America's history wars get serious: Texas GOP wants to dump MLK, whitewash KKK

Republican attacks on history are part of a larger strategic plan: Control the past, and you control the future

By Chauncey DeVega

Senior Writer

Published July 23, 2021 5:50AM (EDT)

Ku Klux Klan Marching in Washington | American civil rights campaigner Martin Luther King (1929 - 1968) and his wife Coretta Scott King lead a black voting rights march from Selma, Alabama, to the state capital in Montgomery (Photo illustration by Salon/Getty Images)
Ku Klux Klan Marching in Washington | American civil rights campaigner Martin Luther King (1929 - 1968) and his wife Coretta Scott King lead a black voting rights march from Selma, Alabama, to the state capital in Montgomery (Photo illustration by Salon/Getty Images)

In the infamous 1857 Dred Scott decision, Supreme Court Chief Justice Roger Taney proclaimed that Black people have "no rights that the white man is bound to respect." Today's Jim Crow Republican Party, and the white right more broadly, have taken the spirit of those words and updated them for the 21st century, effectively by arguing that "white people are not bound to respect historical truth or established facts — at least not as they pertain to Black and brown people in America".

As the next step in their war against multiracial democracy, the Republican Party and its allies have launched a moral panic about "critical race theory." Of course, their version of "critical race theory" is a type of racial bogeyman or psychological projection, a function of white racial paranoia about the "browning of America" and the threat of "white genocide."

Facts do not matter in the right-wing echo chamber. It is of no importance that the white right's version of "critical race theory" has nothing to do with the scholarly paradigm of the same name.

As the truism holds, history is written by the victors. To that end, in dozens of states across the country, the white right is engaging in an Orwellian campaign of rewriting school curricula to prevent the teaching of "critical race theory" -- which in practice means stopping any serious engagement with America's real and often uncomfortable history of racism and white supremacy.

The white right's campaign against the teaching of real American history involves actual thoughtcrimes.

For example, in Florida, a law was recently passed mandating a survey of students and faculty in public colleges and universities to determine their political beliefs. Of course, Florida has also banned the teaching of "critical race theory."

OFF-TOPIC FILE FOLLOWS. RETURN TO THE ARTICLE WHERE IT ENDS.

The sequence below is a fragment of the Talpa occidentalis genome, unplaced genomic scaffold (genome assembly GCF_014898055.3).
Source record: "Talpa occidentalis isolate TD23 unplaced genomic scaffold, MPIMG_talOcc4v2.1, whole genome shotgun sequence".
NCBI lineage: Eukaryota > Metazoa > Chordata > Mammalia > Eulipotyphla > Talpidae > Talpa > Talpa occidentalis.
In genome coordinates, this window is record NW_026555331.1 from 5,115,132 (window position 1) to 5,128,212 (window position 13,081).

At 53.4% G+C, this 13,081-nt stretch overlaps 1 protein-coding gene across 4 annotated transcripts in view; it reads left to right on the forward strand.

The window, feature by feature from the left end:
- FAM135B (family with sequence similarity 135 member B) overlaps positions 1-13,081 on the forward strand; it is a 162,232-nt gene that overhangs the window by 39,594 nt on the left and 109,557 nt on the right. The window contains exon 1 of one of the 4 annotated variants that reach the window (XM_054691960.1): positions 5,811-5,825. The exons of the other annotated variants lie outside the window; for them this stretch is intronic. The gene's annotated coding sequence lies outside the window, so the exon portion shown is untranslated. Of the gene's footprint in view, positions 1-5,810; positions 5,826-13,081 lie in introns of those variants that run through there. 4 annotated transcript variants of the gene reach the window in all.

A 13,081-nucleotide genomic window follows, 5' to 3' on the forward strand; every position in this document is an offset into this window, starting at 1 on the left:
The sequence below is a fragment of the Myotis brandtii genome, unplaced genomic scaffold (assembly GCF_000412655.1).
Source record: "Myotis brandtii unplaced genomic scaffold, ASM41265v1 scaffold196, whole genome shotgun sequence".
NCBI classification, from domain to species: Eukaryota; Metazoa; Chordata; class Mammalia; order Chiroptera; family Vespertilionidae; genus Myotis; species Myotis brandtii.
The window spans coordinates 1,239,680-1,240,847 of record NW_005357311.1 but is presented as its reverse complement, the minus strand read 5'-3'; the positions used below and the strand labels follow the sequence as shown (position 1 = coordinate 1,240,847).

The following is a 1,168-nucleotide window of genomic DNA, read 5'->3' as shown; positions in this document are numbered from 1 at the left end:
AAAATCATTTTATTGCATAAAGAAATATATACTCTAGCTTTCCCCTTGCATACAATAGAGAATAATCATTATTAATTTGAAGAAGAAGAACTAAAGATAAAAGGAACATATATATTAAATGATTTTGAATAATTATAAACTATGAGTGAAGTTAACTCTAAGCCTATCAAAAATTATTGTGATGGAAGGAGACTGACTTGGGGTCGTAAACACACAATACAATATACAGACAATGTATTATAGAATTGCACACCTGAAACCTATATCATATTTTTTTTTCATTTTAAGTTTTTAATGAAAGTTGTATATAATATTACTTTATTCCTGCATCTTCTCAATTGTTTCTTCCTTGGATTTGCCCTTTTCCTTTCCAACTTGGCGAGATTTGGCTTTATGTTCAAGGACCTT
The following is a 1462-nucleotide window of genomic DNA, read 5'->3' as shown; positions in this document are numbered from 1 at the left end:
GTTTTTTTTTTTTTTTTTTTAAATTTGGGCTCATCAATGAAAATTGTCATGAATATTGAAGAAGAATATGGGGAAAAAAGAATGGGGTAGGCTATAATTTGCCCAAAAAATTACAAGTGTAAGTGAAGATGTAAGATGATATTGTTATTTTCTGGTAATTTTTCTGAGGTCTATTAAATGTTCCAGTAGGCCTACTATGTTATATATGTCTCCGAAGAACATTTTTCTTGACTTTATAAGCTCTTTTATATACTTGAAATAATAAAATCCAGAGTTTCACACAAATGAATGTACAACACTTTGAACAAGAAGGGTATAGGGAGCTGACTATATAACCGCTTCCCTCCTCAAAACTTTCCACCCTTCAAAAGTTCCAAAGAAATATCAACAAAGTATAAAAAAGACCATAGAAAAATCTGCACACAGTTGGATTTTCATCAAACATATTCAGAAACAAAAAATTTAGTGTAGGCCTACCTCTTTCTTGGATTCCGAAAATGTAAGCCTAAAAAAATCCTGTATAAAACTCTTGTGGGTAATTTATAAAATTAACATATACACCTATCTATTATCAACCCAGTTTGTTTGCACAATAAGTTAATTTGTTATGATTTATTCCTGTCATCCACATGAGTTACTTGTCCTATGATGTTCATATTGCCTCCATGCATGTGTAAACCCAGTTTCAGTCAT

Fox News personality Tucker Carlson, perhaps the single most influential voice on the white right, recently suggested that cameras should be placed in classrooms to ensure that no teachers will deploy "critical race theory" or other facts and arguments deemed to be "unpatriotic."

The Republican-controlled Texas Senate recently passed a bill eliminating a requirement that the history of the civil rights movement and other human rights struggles be taught in public schools. The bill also removed a condemnation of the Ku Klux Klan from course requirements as well.

As Yahoo News reports, the requirements removed from the state's curriculum include two speeches by Martin Luther King Jr., any mention of Latino labor organizers Cesar Chavez and Dolores Huerta, and any mention of Thomas Jefferson's long-term relationship with Sally Hemings, an enslaved teenage child who bore six of his children. The bill bars any use of the New York Times' 1619 Project and "prohibits teaching that slavery was part of the 'true' founding of the United States" and removes the requirement to study the "history of white supremacy, including but not limited to the institution of slavery, the eugenics movement, and the Ku Klux Klan, and the ways in which it is morally wrong."

This Republican legislation has been met with widespread outrage. But that reaction should just be the beginning. The next step involves doing the harder work of understanding why so many other (mostly white) Americans actually believe that "critical race theory" and the teaching of America's real history should be banned. Understanding these beliefs and motivations is essential to defeating American neofascism and its white supremacist social and political project.

Many Americans have been propagandized by their schools, news media, the internet, churches and other social institutions to believe in a large set of interlocking lies and myths about the country's past and present. To intervene against these lies often causes emotional pain and/or narcissistic injury to those who hold such beliefs.